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Orthodox Church in America Explores Leaving WCC, NCC

Steve Rempe

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The one million-member Orthodox Church in America (OCA) is examining a proposal to remove itself from both the World Council of Churches and the National Council of Churches. The proposal will be reviewed by the OCA All-American Council, which meets in Toronto July 17-22.

According to the position paper Orthodox Relations, "The most advisable course for the Orthodox Church in America would be to eventually withdraw from the NCC and the WCC." Any withdrawal would be done in consultation with those Orthodox churches that remain members of the councils.

Among the reasons cited in the report for withdrawing from the church councils are the increasingly political agendas that they pursue. "The very politically-oriented theologies of many Protestant denominations have often threatened to derail the agenda of councils away from dialogue and unity, and towards political advocacy and activism," says the report. ". . . [T]he ecumenical organizations in which we participate, in their theological and social views, are oriented towards policies which are not in harmony with Orthodox views."

The document emphasizes that withdrawal from the church councils would not mean a retreat from developing ecumenical relations with other Christian bodies. "In the end, we have no option of truly 'withdrawing' from inter-Christian engagement," says the proposal. ". . . To the contrary, the announcement of our withdrawal should be framed in the context of a defense of the proper and necessary ecumenical vision."

The report delicately disputes claims by the NCC and WCC that the councils are the "preeminent" and indispensable expressions of the ecumenical movement. It points out that there are more Protestants and Pentecostals, both in the United States and internationally, outside the NCC and WCC than within those councils. Also noted is the fact that neither council can claim the Roman Catholic Church among its members. The proposal recommends that "ecumenical Christian relations should be sought with conservative Christian bodies," and that other "ecumenical streams or contexts that hold theological promise" should be encouraged.

The Orthodox Church in America is an autocephalous (independent from patriarchal authority) body in the Russian Orthodox tradition.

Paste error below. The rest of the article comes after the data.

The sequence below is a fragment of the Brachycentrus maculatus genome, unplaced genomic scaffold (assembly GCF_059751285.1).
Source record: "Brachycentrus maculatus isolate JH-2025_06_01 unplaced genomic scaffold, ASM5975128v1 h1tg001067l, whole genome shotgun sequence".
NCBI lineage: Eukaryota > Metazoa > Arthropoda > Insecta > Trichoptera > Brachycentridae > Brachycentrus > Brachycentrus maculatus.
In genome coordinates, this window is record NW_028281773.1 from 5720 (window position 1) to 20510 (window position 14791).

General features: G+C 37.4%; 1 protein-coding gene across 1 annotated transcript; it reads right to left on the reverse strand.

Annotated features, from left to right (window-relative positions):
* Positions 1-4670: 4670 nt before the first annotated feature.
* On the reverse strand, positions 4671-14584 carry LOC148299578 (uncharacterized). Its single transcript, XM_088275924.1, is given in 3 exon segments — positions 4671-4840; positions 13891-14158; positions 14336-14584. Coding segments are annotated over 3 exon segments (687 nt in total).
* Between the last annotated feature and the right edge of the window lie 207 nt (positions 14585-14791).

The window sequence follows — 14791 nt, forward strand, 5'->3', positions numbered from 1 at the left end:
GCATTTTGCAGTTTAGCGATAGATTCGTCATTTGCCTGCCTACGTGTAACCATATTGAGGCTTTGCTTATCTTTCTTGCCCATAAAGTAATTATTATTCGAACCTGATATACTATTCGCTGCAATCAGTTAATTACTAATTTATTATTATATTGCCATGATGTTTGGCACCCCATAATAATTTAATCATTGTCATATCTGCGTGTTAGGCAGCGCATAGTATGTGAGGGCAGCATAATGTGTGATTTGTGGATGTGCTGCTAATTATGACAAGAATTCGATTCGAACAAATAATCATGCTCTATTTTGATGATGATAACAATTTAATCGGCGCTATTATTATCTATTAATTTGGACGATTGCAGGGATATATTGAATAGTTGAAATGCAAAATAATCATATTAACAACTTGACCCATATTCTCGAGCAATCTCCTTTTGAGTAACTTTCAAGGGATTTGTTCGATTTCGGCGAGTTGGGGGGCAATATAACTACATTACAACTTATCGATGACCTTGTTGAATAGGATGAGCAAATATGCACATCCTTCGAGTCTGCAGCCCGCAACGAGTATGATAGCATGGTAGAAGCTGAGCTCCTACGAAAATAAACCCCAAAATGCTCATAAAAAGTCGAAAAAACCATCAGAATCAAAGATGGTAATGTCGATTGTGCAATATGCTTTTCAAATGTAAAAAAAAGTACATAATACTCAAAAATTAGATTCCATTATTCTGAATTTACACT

In recent years, the Russian Orthodox Church, the largest member church in the World Council, has criticized both the WCC and some of its member bodies for supporting practices contrary to Orthodox teaching. In 2003, the Moscow Patriarchate cut ties with the Episcopal Church USA, in response to its consecration of an openly gay man as a bishop. And in June 2005, Russian Orthodox Patriarch Alexy II expressed concern about the influence exercised within the WCC by churches taking a "free interpretation" of Christian sexual morality.

At the 1998 World Council of Churches Assembly in Harare, Zimbabwe, a Russian Orthodox representative criticized some WCC member churches for "adopting Western liberal values and throwing out traditional Christian values, one after the other." He warned, "If the structure of the WCC is not radically changed, other Orthodox churches will also leave the WCC."

To address such complaints, the WCC established a Special Commission on Orthodox Participation in 1999. The special commission recommended some procedural changes, which the council has adopted, but it did not engage the substantive theological concerns that the Orthodox churches had raised. Obviously, the debate within Orthodoxy about its ecumenical stance remains open.

Should the proposed OCA resolution be adopted, the Orthodox Church in America would be the first Orthodox body to leave the WCC since the special commission report. The OCA is currently the only Orthodox church in North America that is a member of the World Council of Churches. (Many other Orthodox North American bodies are represented through patriarchs residing in their countries of origin.) It is one of eight Orthodox bodies in the National Council of Churches.

Date: 7/15/2005

Read the entire article on the Institute for Religion and Democracy website (new window will open). Reprinted with permission.

Posted: 20-Jul-05

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